So a single ticket can let you ride the tram down to the pier to get on a ferry, and then return later in the day.

visit oslo public transport

How good is the public transportation in Oslo really?

The public transportation system in Oslo is generally considered to be good , but there will occasionally be delays and problems.

From a tourist’s point of view, you’re unlikely to run into any big problems . The transportation to and from the popular tourist attractions tend to run every 5 minutes, so you won’t need to wait for long even if they are a few minutes delayed.

Many trains, buses and trams can be very crowded, especially during the morning or afternoon rush when people are going to and from work or school. You might not always be able to find free seating, so be prepared to stand for at least a certain part of the ride.

The metro tends to be the fastest option for getting between different areas in Oslo, but it’s usually less scenic and cozy as getting on a tram or the train.

Where to buy the tickets for public transportation in Oslo

The company responsible for the public transportation system in Oslo is called Ruter, and you can buy the tickets from them.

There are a few different options of where to buy the public transportation tickets, such as:

  • From Ruter’s website .
  • From the Ruter app ( Google Play Store , or from App Store ).
  • At a ticket booth on certain bus stops and train or metro stations .
  • From certain kiosks (7-Eleven, Narvesen, Deli de Luca or Mix), visitor centers or at Ruter’s service station at Oslo S.
  • On board the bus, train or ferry (Note: not on the metro or tram ).

So you actually have quite a few options for where you can buy the public transportation tickets.

Most people use the Ruter app, since it’s very quick and easy to use. You get full information about how long there’s left on your ticket, and can renew it at any time by using your credit card.

Just make sure to buy the ticket just before boarding, and not wait until you are actually on board of the vehicle.

It’s also worth mentioning that you get free access to all the public transportation in Oslo if you buy the Oslo Pass . So this might be a good deal if you are visiting Oslo and intends to visit multiple museums.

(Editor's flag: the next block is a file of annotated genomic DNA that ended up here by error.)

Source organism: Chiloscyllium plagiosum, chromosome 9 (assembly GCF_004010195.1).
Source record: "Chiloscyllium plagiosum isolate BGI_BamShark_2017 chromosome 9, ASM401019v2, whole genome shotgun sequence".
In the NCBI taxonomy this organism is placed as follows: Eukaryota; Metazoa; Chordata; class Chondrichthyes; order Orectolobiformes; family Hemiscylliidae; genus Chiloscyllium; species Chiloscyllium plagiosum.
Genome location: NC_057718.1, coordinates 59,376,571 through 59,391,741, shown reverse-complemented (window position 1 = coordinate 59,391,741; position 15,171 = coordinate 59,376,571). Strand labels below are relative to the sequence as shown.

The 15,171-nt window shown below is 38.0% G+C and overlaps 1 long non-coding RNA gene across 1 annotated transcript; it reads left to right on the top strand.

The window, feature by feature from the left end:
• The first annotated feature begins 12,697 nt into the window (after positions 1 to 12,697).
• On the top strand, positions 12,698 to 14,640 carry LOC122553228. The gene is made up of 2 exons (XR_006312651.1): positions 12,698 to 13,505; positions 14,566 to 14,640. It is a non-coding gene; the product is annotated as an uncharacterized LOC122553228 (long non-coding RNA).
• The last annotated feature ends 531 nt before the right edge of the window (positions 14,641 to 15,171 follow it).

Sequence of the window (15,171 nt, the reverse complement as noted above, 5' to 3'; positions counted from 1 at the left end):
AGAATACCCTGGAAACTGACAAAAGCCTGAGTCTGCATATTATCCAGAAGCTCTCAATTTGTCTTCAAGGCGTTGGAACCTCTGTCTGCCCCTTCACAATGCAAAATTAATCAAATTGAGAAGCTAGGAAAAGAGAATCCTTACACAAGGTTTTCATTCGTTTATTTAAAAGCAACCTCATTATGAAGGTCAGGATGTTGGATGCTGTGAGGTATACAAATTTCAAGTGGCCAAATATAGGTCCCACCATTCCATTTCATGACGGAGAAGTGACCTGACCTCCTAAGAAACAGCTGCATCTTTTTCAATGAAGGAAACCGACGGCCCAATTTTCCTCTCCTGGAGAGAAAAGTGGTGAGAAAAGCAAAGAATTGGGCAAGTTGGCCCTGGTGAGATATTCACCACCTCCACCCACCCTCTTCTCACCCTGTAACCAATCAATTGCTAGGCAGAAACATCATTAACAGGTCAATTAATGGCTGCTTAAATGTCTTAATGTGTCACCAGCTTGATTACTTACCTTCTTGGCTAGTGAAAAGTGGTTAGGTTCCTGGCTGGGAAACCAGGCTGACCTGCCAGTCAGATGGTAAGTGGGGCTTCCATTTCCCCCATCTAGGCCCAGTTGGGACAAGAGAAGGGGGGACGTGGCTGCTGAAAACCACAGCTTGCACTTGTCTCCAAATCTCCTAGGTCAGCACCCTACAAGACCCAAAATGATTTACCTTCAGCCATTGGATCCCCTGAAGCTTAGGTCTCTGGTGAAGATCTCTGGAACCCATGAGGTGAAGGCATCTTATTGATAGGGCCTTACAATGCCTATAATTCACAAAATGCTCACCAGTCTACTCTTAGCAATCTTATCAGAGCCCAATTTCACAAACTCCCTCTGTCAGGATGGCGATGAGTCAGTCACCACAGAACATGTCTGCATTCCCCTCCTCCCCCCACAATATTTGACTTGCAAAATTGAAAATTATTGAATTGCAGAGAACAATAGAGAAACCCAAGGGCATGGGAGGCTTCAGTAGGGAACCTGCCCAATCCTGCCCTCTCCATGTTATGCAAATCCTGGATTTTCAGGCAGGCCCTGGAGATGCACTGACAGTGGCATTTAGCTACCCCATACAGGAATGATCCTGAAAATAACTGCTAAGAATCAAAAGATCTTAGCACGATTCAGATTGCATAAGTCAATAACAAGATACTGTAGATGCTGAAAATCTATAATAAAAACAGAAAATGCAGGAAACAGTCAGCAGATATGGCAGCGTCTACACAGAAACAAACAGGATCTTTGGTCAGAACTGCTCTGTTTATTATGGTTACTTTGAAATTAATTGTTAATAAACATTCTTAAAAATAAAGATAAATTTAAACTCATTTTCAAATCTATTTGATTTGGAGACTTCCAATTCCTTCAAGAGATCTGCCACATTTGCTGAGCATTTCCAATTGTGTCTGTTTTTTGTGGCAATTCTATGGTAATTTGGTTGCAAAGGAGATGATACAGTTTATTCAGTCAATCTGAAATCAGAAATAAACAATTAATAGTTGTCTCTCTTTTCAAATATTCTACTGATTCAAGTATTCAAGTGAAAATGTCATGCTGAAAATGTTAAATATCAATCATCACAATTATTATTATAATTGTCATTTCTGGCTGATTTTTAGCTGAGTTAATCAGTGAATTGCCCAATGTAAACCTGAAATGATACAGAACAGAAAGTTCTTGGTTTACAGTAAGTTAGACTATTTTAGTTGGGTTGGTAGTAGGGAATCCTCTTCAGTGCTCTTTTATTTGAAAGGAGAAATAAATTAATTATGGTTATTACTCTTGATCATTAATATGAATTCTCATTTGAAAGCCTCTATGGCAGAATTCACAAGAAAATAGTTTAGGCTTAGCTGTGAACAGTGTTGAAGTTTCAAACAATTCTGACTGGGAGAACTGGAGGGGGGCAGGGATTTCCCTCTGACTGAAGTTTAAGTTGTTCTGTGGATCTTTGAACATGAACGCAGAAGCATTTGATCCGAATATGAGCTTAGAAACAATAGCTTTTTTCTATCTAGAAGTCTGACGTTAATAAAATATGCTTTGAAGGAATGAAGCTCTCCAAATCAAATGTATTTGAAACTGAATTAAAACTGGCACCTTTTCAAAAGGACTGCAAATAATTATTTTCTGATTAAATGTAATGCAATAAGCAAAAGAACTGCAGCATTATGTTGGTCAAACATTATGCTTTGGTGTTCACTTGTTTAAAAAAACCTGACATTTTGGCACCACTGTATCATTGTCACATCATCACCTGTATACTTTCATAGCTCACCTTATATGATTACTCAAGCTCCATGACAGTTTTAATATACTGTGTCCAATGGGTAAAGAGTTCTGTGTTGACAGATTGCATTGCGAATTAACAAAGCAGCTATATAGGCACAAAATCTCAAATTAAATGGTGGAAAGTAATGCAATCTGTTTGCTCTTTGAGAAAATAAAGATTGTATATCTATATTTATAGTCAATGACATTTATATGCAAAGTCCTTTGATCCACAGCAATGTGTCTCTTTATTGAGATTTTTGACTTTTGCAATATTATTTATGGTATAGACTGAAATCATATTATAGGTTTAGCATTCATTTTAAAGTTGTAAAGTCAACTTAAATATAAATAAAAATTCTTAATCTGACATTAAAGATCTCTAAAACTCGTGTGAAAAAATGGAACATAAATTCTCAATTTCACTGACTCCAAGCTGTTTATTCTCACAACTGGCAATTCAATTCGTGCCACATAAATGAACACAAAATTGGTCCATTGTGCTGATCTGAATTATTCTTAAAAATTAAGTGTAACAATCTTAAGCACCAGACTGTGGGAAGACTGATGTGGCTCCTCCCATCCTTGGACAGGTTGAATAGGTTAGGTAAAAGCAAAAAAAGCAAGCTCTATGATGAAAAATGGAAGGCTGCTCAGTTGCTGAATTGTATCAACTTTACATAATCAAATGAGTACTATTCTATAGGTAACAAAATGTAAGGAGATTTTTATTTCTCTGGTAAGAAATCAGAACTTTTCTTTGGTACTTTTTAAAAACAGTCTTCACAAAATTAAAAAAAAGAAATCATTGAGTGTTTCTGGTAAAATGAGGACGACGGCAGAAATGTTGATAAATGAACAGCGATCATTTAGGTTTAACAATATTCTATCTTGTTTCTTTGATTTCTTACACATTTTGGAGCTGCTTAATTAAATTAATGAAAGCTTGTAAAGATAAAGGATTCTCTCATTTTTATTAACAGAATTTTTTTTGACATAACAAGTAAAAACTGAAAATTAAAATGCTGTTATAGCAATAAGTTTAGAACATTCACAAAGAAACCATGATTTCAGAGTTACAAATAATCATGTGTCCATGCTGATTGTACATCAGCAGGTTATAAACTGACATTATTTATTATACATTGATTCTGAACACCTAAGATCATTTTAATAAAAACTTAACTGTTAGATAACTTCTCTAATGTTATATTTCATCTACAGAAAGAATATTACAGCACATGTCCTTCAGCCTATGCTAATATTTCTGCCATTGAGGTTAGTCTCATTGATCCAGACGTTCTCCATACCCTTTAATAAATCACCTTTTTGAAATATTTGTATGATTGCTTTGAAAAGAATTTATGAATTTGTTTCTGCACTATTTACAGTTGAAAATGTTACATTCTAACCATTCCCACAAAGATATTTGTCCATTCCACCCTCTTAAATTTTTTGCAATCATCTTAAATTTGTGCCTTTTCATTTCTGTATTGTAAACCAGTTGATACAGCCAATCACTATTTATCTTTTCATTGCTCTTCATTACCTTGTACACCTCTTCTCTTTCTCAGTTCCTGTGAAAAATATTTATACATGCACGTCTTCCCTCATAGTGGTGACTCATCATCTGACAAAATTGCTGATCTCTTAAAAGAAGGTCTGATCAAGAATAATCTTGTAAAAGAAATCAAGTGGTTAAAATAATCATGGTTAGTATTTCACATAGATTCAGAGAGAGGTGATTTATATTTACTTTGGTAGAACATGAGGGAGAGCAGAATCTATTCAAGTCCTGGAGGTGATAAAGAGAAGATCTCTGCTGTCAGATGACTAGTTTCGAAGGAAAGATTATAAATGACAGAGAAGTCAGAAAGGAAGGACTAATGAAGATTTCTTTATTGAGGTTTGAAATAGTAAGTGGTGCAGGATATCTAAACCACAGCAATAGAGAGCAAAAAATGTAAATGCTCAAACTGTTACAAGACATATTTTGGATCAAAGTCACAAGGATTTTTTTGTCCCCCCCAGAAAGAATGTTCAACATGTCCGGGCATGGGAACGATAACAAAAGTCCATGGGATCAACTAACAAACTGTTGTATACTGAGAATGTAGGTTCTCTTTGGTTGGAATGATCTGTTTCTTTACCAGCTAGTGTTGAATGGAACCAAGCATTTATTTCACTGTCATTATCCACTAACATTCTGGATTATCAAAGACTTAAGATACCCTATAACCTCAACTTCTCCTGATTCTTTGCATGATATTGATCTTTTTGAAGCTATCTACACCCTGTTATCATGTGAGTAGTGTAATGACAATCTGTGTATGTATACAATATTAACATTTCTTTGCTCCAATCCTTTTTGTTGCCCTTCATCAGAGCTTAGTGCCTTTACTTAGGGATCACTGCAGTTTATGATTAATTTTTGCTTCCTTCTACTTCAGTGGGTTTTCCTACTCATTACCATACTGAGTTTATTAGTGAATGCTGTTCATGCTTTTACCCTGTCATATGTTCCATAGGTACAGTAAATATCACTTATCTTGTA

Tram in Oslo

Nicklas is the owner and editor of The Norway Guide, and is responsible for most of the content on the website.

He lives in Skien, Norway with his wife and two children. Nicklas is specialized in Norwegian ecology (including Norway’s geology, wildlife and flora) from his degree in Ecology And Nature Management at University of South-Eastern Norway, but has a particular interest in tourism and content creation.

His biggest hobbies are fishkeeping, going on hikes with his dog, and rooting for the local football team.

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Ruter – Mobility in Oslo/Viken 4+

Plan your trip and buy tickets.

  • 4.8 • 2.3K Ratings

Screenshots

Description.

Finally: Everything you need to ride public transport, all in one app. You can plan your journey, buy a ticket and set up a personal profile when you ride with us. With the Ruter app, you can also: • See departures in real time • Save places you visit often • See how crowded the bus is in real time • Filter modes of transport • Get relevant service disruption information • Find the nearest available city bike • See how long it takes to bike or walk If you set up a personal profile: • Tickets, history and favourites will be safely stored with us – even if you change phones • We can offer you quicker and more convenient customer service This is just the beginning of the new app – we’ll finish it together. More and better features will be available in the future. Thank you for travelling with us!